One of Hungary's most senior politicians has claimed there is now more antisemitism in the UK than in his homeland.
Dr Csaba Latorcai, the Deputy State Secretary for Social Affairs, told a conference in Budapest on Wednesday: "The Hungarian government has acted to protect its communities.
"Comparing that to Great Britain - the numbers are rising. There are now many more attacks in Great Britain than there are in Hungary."
Dr Latorcai - who has been a senior figure in Hungarian Prime Minister Viktorn Orbán's office since 2010 - referred to official statistics on reported cases of antisemitism in both countries.
He confirmed to the JC that official records on incidents of antisemitism in Hungary showed there had been 18 incidents in the first six months of 2017. Last year for the same period there were 23 incidents - while in 2015 there were 52.
"There are many times more antisemitic attacks in the UK compared to Hungary," he said.
Quoting official Community Security Trust figures on recorded incidents in the UK, Dr Latorcai claimed there were "40 times" as many reported attacks here than in Hungary.
He added: "With the rise of antisemitism there has been a rise in terrorist attacks.The terrorist attacks should encourage governments to take steps to protect their communities.
"In Hungary no-one should be afraid of antisemitic attacks or attacks against their human rights."
Under Viktorn Orbán, Hungary’s prime minister since 2010, and his right-wing nationalist party, Fidesz, the country has taken what domestic and international critics see as increasing authoritarian turn and adopted tougher anti-refugee policies.
But more of a threat is posed by extremist far-right Jobbik party who have polled over 20 per cent ahead of next year's general election.
Rabbi Shlomo Koves, founder of the Unified Hungarian Jewish Congregation, warned the conference that rise of the Jobbik party remained a "serious threat" to the country's Jewish population.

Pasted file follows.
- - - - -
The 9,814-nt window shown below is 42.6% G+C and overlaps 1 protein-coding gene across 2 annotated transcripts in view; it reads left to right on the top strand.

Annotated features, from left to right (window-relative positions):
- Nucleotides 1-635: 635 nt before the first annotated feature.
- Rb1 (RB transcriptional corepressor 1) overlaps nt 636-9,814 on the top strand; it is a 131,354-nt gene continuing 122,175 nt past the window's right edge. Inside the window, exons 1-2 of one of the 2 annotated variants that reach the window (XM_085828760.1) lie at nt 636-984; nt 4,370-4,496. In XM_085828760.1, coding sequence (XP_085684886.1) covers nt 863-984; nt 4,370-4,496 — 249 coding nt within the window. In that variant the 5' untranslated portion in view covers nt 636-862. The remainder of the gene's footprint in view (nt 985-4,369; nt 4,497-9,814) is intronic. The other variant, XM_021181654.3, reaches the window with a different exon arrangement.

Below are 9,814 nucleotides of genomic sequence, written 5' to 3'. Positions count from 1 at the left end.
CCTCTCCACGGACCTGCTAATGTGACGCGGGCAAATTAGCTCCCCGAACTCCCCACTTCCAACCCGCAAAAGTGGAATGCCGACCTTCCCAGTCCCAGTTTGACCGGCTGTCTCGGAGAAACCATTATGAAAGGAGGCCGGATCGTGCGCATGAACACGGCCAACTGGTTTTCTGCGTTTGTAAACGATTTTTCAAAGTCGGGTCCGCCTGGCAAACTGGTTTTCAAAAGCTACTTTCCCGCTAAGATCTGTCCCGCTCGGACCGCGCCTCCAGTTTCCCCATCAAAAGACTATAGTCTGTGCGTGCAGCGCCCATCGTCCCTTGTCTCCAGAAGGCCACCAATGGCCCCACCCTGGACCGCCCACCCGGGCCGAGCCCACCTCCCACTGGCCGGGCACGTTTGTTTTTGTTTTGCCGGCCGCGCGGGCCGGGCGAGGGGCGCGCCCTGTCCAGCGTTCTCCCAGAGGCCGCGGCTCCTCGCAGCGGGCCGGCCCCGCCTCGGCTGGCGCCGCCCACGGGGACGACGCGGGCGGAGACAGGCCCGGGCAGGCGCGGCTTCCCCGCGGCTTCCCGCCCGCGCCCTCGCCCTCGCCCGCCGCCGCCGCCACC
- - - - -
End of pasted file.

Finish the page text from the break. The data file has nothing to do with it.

Addressing the audience at Andrassy University in Budapest Rabbi Koves said:"“Jobbik has not changed, they are a wolf in sheep’s clothing and represent a serious threat to Hungary’s Jewish community.
"In recent times Jobbik has been making has been drawing closer and closer to left-wing, opposition parties. In their latest step, Jobbik has even revealed its intentions to form a coalition with liberal, left-wing parties.
"But they have not changed their policy, these are artificial changes to get power and to detract from the embedded racism and anti-semitism that remains within the Party."
Asked why there was such a difference between statistics in the UK and Hungary, Rabbi Koves said it was important to note that the 100,000 Hungarian Jewish population was considerably smaller than that in the UK.
He also said victims may be more confident to report incidents than they were in Hungary.
Dr Istvan Mikola, the Hungarian Minister of State for Security Policy, said Jewish influences had made the national culture "stronger and richer."
He insisted Hungary had a "zero tolerance" approach towards antisemitism but warned there was a clear connection between terrorism and mass immigration into Europe.